How to improve low water pressure in your shower | America's Preferred Home Warranty Skip to main content

How to improve low water pressure in your shower

Water comes down from a white showerhead with blue nozzles that is mounted to a gray tiled bathroom wall

Many of us hit the shower to rinse off another busy day or start the next one anew, but nothing can throw a wrench in your daily routine like low water pressure. Take that wrench and fix it with these easy DIY solutions!    

Pro Tip: Refer to your owner’s manual for the best understanding of your plumbing and shower accessories. When in doubt, call a professional. 

What causes low water pressure in your shower?   

There are several components of your shower’s plumbing, many of which can cause low shower water pressure. Before you get started, make sure the plumbing routed to your toilet and bathroom sink are also in good working order. 

Four main causes of low water pressure 

Now that we’ve cleared other potential contributors, let’s investigate the four main causes of low water pressure and how we can handle them. 

Four factors for low water pressure  

  • Hard water
  • Narrow pipes
  • (Partially) closed valves
  • Full or crooked shower filters

Reasons for a blocked showerhead

The causes above can all contribute to low water pressure through different kinds of blockages. Hard water can leave mineral deposits, which can limit the amount of water than can flow through at any given time. Narrow pipes (which are often found in older homes) can see a buildup of mineral deposits, rust, and debris, restricting water’s ability to pass through your home’s plumbing.

You may also notice water flow issues stemming from valves that need to be opened. Start with the one closest to the showerhead and work your way back to the main plumbing line (You may need the help of a professional for this). Additionally, you may have a shower filter that needs to be repositioned or replaced. Once you’ve measured your water pressure, you’ll have a starting point for the upcoming solutions. 

How to test water pressure 

Testing your shower’s water pressure is quick and easy. Grab a bucket (know how many gallons it can hold) and a timer, and let’s get started!

  • Step 1: Turn on your shower 
  • Step 2: Let it run for 60 seconds
  • Step 3: Put the bucket under the stream of water until it becomes full.
  • Step 4: Divide the gallon capacity of your bucket by the time it took to fill it (e.g., 5 gallons divided by 4 minutes = 1.25 gallons per minute (GPM).

The goal is a flow rate of 1.5-2.5 gallons per minute (GPM). You may be tempted to go for a more forceful  water pressure, but anything over 2.5 GPM could be uncomfortable on your body and on your wallet, as the excess usage could spike your water bill. 

A group of cleaning items including vinegar and baking soda

Low water pressure solutions

Once you’ve isolated the issue and determined your shower’s flow rate, take the following DIY steps to help get your water pressure back where it belongs. 

Solution 1: Clean your showerhead

Cleaning your showerhead isn’t typically at the top of the to-do list, so let’s take a moment to tackle it now! With a bit of time and the items below, you can unclog your showerhead, potentially resolving your water pressure concern (especially if your water comes from a well). 

What you’ll need: A heavy-duty plastic bag, white vinegar, baking soda, a rubber band, and a toothpick (or a plastic flosser to avoid any wood pieces getting stuck). Note: This is not recommended for nickel or brass showerheads.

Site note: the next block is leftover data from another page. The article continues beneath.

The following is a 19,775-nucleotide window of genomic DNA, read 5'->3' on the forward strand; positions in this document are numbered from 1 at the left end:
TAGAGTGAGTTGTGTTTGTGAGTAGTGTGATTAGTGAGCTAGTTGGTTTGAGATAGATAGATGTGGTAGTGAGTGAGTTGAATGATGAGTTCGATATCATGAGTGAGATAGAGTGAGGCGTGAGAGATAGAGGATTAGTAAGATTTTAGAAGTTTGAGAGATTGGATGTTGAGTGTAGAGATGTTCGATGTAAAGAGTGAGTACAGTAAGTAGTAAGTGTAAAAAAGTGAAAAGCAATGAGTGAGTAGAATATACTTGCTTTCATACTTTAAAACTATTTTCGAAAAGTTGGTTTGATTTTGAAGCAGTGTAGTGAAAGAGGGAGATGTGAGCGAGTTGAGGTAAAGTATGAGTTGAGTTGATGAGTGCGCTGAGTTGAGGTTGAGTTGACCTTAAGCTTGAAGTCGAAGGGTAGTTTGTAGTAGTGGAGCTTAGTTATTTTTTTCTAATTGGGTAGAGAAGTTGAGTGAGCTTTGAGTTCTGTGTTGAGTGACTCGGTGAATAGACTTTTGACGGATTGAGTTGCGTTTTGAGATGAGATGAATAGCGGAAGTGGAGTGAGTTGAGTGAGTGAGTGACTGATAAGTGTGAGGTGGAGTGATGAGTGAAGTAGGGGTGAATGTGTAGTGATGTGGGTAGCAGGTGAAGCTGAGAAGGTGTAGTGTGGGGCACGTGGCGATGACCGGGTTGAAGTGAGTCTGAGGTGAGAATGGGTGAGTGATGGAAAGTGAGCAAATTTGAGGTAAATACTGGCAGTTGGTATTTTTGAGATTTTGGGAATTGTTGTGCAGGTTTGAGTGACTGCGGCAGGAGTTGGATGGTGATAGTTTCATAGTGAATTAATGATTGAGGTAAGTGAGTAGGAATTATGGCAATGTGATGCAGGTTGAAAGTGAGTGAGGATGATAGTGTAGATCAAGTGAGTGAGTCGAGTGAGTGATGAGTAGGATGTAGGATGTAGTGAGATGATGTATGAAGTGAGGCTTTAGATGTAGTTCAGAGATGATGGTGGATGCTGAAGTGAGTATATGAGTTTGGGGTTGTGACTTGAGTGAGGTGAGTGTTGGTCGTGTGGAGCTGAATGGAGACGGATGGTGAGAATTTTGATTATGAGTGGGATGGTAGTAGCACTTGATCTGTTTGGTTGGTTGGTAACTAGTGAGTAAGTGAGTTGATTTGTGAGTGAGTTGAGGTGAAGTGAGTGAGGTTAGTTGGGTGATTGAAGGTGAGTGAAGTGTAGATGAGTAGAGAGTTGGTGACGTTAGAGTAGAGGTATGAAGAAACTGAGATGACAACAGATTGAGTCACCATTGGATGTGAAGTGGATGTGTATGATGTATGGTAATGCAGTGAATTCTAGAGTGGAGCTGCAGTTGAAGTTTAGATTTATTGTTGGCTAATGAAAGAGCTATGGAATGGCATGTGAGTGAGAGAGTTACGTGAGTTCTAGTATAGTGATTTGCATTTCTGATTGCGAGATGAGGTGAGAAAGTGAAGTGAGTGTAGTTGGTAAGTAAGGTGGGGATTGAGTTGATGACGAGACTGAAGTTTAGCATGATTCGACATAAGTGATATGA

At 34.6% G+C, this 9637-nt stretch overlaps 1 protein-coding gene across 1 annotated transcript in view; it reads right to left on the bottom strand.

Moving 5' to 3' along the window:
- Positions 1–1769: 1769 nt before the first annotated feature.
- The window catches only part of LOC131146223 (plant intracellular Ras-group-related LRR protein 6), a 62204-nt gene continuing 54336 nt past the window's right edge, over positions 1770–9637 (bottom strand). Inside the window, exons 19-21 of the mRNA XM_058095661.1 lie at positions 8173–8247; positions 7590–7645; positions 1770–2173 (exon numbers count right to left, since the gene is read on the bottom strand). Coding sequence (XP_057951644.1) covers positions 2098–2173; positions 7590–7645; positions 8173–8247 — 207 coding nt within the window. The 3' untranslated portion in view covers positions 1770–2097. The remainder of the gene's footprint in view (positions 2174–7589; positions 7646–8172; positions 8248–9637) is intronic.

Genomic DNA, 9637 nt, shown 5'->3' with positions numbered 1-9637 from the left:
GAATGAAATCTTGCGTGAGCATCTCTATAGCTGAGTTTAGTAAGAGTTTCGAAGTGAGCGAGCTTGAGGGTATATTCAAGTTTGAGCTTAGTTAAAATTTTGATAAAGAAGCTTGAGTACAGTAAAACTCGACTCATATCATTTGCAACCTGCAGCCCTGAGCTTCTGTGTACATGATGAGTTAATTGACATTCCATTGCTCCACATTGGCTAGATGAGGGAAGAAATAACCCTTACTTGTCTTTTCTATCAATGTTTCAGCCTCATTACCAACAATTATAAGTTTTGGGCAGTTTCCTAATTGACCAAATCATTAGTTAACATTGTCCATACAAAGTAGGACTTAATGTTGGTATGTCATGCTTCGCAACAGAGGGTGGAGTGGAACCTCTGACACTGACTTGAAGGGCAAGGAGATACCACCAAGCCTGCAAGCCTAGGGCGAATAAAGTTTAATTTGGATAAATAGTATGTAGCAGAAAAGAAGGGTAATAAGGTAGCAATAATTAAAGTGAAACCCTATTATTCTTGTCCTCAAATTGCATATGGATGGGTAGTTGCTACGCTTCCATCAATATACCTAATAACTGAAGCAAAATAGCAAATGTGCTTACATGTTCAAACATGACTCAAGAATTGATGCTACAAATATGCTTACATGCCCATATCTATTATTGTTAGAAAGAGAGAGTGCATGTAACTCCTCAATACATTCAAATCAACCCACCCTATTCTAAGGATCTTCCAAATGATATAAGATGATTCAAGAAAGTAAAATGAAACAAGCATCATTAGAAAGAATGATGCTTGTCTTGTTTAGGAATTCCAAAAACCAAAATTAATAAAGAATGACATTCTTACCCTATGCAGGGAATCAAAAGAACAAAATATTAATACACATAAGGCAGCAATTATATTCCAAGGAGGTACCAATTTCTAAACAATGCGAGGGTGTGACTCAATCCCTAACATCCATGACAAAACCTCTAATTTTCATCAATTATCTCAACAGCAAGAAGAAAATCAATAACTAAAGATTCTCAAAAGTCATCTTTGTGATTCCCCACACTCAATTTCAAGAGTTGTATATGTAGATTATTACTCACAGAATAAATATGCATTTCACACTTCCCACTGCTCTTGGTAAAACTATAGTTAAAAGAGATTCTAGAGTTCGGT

• Step 1: Fill the bag with vinegar halfway up, or enough to fully cover the shower head without overflowing.
  • Step 2: Carefully wrap the bag around your showerhead, and tie with the rubber band. 
  • Step 3: Let soak for 4-12 hours. 
  • Step 4: After soaking, remove the rubber band and slowly pull the bag away from the showerhead. As you dump the vinegar down the drain, add 1-4 tablespoons of baking soda to help remove any buildup on the way down. 
  • Step 5: Run hot water through the showerhead for 2 minutes; turn it off.
  • Step 6: Use your toothpick or plastic flosser to remove any remaining gunk from the nozzle.
  • Step 7: Run hot water through for one more minute, and you’re good to go!

Solution 2: Clean your shower filter

Here’s where we use the wrench from the intro! With vinegar, water, tweezers, a microfiber cloth, and a toothbrush, you can be well on your way to getting things flowing!

  • Step 1: Follow your owner’s manual’s instructions to access and remove your shower filter. 
  • Step 2: Put your filter in the sink and pour an equal mix of warm water and vinegar over it as you scrub debris away with an old toothbrush.
  • Step 3: Run lukewarm water over it for 1-2 minutes, and wipe dry with a microfiber cloth. 
  • Step 4: Use the tweezers to put the filter back in place before reattaching the showerhead, and you’re all set! 

Pro Tip: If it’s been longer than 12-16 months since your shower filter was installed, you may be due for a new one. 

A row of pipes and valves

Solution 3: Clean your pipes of debris and odor

This option is more involved, but it can get to the root of your problem more directly and keep your pipes clear for much longer. For best results, please refer to your owner’s manuals, trusted regional how-to guides, and other documents for the best way to flush your appliances, indoor and outdoor plumbing, and other water-based systems. 

Pro Tip: If the problem persists after using the solutions below, check with your neighbors to see if the municipal water system may be delivering low water pressure in your area. 

Which solution will you try first? Visit our pages on Facebook or Instagram and let us know!